Beautiful Monsters: On Destructive Plasticity

by Kikyz 1313

Mini Copernican Turn

As an example of victims of destructive plasticity, Malabou suggests not only patients with brain lesions, victims of various cerebral lesions or attacks, including degenerative brain diseases such as Parkinson’s and Alzheimer’s, but also those who suffer with post-traumatic stress disorder. For Malabou, although destructive plasticity has creative powers, its work is evil — it creates monsters. I agree with Malabou’s thoughts on destructive plasticity, though I would like to expand this concept further so that it will not just supplement a concept of positive plasticity, but will start to be seen as even more significant in comparison to it.

The Child

In this context, what I want to suggest is to expand the concept of destructive plasticity in such a way that it will be possible to reconnect it to the concept of childhood. This claim is somehow controversial since Malabou frequently points out that destructive plasticity is opposite to the plasticity of a child, which is seen exclusively as a positive.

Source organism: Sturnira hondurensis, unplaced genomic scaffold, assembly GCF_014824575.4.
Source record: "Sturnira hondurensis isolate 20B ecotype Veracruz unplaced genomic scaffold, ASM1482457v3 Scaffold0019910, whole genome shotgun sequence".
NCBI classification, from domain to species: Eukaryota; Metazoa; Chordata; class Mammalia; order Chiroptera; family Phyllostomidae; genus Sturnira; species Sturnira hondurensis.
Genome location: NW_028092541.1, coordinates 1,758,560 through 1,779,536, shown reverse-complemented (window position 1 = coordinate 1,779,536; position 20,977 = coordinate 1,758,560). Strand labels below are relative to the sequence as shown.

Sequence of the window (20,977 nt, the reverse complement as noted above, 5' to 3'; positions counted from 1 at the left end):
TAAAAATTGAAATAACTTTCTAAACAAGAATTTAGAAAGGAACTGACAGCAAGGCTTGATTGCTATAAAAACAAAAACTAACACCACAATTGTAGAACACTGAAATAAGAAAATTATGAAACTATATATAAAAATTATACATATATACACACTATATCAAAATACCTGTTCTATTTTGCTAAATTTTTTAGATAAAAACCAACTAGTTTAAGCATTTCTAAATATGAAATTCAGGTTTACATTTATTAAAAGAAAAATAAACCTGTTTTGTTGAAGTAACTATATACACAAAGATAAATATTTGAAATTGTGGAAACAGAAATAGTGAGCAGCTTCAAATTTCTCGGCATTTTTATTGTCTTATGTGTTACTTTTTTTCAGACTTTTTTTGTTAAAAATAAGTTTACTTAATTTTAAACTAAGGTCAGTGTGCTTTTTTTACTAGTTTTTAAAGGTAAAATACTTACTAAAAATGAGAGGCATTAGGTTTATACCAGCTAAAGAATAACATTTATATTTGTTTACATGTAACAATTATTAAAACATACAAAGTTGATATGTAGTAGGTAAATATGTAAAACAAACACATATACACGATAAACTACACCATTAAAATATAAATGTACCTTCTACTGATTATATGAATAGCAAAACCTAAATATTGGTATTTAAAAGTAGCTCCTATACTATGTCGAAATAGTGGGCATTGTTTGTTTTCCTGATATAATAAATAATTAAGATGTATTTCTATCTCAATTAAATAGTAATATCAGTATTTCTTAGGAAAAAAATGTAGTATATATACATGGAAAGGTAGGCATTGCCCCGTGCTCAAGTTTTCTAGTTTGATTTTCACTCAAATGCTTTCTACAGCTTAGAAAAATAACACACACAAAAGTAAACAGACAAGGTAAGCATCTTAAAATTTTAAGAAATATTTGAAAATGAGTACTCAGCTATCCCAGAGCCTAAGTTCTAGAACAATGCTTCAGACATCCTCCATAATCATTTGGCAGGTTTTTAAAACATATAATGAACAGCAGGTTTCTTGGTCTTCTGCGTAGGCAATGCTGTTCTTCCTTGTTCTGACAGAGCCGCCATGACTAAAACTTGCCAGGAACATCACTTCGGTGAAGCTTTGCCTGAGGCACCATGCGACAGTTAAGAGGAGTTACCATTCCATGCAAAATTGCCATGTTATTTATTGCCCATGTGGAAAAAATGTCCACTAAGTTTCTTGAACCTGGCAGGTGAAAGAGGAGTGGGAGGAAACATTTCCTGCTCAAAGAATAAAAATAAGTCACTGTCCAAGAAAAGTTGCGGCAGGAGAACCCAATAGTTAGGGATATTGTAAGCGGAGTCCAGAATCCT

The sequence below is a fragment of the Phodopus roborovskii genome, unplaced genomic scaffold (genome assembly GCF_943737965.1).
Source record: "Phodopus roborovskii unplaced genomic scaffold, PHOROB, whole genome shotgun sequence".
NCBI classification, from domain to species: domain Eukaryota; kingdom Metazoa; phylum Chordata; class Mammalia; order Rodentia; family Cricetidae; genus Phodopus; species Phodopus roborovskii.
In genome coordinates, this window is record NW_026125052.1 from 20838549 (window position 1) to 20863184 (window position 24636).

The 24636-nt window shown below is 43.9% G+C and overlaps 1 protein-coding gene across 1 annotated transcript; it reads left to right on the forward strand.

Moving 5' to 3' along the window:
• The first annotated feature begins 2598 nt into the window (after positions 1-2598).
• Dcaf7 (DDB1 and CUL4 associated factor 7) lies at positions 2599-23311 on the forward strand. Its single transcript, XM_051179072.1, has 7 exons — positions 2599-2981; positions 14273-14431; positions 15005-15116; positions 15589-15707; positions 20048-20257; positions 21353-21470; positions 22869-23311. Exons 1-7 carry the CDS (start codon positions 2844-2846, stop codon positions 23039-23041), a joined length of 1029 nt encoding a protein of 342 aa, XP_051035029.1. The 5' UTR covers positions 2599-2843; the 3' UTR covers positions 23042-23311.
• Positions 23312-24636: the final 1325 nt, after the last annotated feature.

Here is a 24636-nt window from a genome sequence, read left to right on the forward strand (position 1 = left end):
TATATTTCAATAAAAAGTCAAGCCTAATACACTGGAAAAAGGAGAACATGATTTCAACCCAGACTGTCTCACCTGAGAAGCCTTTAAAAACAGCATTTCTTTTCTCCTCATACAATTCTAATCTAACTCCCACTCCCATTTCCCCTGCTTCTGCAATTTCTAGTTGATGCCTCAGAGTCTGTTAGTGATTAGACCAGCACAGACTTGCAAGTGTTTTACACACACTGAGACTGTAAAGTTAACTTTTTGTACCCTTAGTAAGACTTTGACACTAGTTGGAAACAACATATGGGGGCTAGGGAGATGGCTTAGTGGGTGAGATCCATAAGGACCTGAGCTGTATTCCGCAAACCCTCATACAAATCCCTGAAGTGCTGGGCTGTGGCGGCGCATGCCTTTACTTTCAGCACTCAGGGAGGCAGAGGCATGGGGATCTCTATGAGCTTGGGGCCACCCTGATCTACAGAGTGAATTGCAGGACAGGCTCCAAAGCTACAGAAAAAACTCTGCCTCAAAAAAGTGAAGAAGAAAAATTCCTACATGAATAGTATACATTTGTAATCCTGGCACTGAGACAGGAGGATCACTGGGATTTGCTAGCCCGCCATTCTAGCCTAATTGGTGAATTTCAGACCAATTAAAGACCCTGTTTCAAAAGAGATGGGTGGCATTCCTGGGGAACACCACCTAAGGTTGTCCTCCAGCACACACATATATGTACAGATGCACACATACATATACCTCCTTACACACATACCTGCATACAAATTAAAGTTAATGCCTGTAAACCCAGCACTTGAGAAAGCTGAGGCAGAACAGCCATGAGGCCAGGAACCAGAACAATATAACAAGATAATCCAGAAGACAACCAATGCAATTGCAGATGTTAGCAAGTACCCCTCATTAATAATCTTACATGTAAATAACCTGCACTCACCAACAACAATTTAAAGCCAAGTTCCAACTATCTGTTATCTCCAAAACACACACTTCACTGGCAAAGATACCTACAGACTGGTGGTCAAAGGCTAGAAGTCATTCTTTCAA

Zoe Reshe

Stress and Trauma

The process of learning and psychological formation of the child and subsequent formation that occurs throughout life are not usually seen as causing traumatization’, although I think that the ancient Greeks were right in considering that to learn is to suffer. It is widely agreed, though, that the condition of stress is very important for the process of learning. Stress is a reaction to new circumstances (including exposure to new information) which initiates adaptation (including the assimilation of new knowledge).



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Julie Reshe, PhD

Julie Reshe, PhD

▪️ professor of philosophy, SAS UTMN ▪️ director of the Institute of Psychoanalysis, GCAS ▪️ negative psychoanalyst